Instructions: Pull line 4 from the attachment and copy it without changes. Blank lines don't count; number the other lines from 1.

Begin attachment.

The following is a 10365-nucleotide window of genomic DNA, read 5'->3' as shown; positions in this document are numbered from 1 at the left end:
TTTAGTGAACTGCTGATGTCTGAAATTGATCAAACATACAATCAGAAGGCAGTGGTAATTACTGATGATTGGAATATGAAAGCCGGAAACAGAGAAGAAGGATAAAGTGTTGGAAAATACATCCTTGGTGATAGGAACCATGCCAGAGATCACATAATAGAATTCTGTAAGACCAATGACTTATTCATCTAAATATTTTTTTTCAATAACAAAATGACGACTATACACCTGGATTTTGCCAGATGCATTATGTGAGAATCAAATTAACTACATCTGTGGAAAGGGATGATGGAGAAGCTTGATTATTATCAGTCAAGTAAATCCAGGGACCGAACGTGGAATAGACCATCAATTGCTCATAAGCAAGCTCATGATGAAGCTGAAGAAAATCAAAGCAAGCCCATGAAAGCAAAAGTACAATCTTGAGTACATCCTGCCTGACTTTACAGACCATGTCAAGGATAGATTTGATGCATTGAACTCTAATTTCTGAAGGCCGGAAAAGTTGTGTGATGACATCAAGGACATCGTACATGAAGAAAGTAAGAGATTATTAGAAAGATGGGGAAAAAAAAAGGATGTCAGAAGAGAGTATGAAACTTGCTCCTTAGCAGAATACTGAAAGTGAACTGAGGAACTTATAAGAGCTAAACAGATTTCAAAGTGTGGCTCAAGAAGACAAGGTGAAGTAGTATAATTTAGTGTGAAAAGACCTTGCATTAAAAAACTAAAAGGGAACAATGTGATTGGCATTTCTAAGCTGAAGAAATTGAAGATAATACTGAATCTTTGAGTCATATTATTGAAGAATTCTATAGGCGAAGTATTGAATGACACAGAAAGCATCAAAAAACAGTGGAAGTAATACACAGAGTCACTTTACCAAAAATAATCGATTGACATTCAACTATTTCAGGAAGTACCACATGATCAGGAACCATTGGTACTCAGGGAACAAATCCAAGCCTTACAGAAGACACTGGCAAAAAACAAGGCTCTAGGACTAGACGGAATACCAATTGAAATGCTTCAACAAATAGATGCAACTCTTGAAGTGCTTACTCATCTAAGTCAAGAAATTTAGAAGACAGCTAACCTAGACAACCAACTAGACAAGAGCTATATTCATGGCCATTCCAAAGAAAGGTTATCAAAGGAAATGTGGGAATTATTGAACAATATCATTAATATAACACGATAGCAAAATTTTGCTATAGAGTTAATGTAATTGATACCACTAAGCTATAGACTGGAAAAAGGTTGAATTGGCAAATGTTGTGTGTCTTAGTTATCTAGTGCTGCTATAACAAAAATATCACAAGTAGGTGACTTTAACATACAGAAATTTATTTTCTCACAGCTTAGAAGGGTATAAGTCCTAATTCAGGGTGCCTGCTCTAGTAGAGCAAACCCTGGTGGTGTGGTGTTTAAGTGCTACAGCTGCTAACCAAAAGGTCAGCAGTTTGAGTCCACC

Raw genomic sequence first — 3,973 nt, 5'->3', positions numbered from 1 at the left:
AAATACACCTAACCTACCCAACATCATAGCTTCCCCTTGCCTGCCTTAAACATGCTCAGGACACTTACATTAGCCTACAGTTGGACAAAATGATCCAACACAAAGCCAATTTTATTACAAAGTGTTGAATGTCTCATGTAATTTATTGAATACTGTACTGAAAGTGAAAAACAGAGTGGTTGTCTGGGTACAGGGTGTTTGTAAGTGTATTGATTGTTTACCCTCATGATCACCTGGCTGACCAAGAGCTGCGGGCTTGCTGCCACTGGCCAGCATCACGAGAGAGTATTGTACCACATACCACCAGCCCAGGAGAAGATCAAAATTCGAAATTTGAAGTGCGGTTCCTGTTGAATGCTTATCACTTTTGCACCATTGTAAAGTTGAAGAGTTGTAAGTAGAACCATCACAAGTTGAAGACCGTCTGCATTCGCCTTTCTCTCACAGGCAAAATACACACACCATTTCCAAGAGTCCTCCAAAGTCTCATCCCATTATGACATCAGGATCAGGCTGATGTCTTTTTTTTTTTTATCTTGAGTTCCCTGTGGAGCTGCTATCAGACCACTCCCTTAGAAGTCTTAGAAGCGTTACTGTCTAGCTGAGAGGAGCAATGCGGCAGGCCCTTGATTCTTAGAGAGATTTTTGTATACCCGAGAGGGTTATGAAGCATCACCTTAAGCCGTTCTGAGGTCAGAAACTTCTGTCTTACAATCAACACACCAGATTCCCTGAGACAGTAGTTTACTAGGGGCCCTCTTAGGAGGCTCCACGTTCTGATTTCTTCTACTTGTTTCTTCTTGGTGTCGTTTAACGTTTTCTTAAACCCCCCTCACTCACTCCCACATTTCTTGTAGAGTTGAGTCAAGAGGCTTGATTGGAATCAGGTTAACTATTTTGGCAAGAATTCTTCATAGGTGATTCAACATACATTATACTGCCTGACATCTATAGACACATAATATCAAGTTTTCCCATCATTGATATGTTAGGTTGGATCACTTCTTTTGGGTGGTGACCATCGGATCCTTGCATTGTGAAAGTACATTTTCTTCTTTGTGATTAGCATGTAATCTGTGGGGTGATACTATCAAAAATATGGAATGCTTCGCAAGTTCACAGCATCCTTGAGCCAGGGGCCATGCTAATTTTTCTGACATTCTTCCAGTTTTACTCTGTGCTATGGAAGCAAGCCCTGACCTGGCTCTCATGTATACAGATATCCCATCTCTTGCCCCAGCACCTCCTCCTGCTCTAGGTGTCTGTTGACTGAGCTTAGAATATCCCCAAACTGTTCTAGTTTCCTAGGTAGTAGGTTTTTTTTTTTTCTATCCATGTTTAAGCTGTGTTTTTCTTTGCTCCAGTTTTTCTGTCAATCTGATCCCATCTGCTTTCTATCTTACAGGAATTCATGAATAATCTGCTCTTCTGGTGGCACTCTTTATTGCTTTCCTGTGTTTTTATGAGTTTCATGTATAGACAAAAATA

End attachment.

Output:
AAATACACCTAACCTACCCAACATCATAGCTTCCCCTTGCCTGCCTTAAACATGCTCAGGACACTTACATTAGCCTACAGTTGGACAAAATGATCCAACACAAAGCCAATTTTATTACAAAGTGTTGAATGTCTCATGTAATTTATTGAATACTGTACTGAAAGTGAAAAACAGAGTGGTTGTCTGGGTACAGGGTGTTTGTAAGTGTATTGATTGTTTACCCTCATGATCACCTGGCTGACCAAGAGCTGCGGGCTTGCTGCCACTGGCCAGCATCACGAGAGAGTATTGTACCACATACCACCAGCCCAGGAGAAGATCAAAATTCGAAATTTGAAGTGCGGTTCCTGTTGAATGCTTATCACTTTTGCACCATTGTAAAGTTGAAGAGTTGTAAGTAGAACCATCACAAGTTGAAGACCGTCTGCATTCGCCTTTCTCTCACAGGCAAAATACACACACCATTTCCAAGAGTCCTCCAAAGTCTCATCCCATTATGACATCAGGATCAGGCTGATGTCTTTTTTTTTTTTATCTTGAGTTCCCTGTGGAGCTGCTATCAGACCACTCCCTTAGAAGTCTTAGAAGCGTTACTGTCTAGCTGAGAGGAGCAATGCGGCAGGCCCTTGATTCTTAGAGAGATTTTTGTATACCCGAGAGGGTTATGAAGCATCACCTTAAGCCGTTCTGAGGTCAGAAACTTCTGTCTTACAATCAACACACCAGATTCCCTGAGACAGTAGTTTACTAGGGGCCCTCTTAGGAGGCTCCACGTTCTGATTTCTTCTACTTGTTTCTTCTTGGTGTCGTTTAACGTTTTCTTAAACCCCCCTCACTCACTCCCACATTTCTTGTAGAGTTGAGTCAAGAGGCTTGATTGGAATCAGGTTAACTATTTTGGCAAGAATTCTTCATAGGTGATTCAACATACATTATACTGCCTGACATCTATAGACACATAATATCAAGTTTTCCCATCATTGATATGTTAGGTTGGATCACTTCTTTTGGGTGGTGACCATCGGATCCTTGCATTGTGAAAGTACATTTTCTTCTTTGTGATTAGCATGTAATCTGTGGGGTGATACTATCAAAAATATGGAATGCTTCGCAAGTTCACAGCATCCTTGAGCCAGGGGCCATGCTAATTTTTCTGACATTCTTCCAGTTTTACTCTGTGCTATGGAAGCAAGCCCTGACCTGGCTCTCATGTATACAGATATCCCATCTCTTGCCCCAGCACCTCCTCCTGCTCTAGGTGTCTGTTGACTGAGCTTAGAATATCCCCAAACTGTTCTAGTTTCCTAGGTAGTAGGTTTTTTTTTTTTCTATCCATGTTTAAGCTGTGTTTTTCTTTGCTCCAGTTTTTCTGTCAATCTGATCCCATCTGCTTTCTATCTTACAGGAATTCATGAATAATCTGCTCTTCTGGTGGCACTCTTTATTGCTTTCCTGTGTTTTTATGAGTTTCATGTATAGACAAAAATA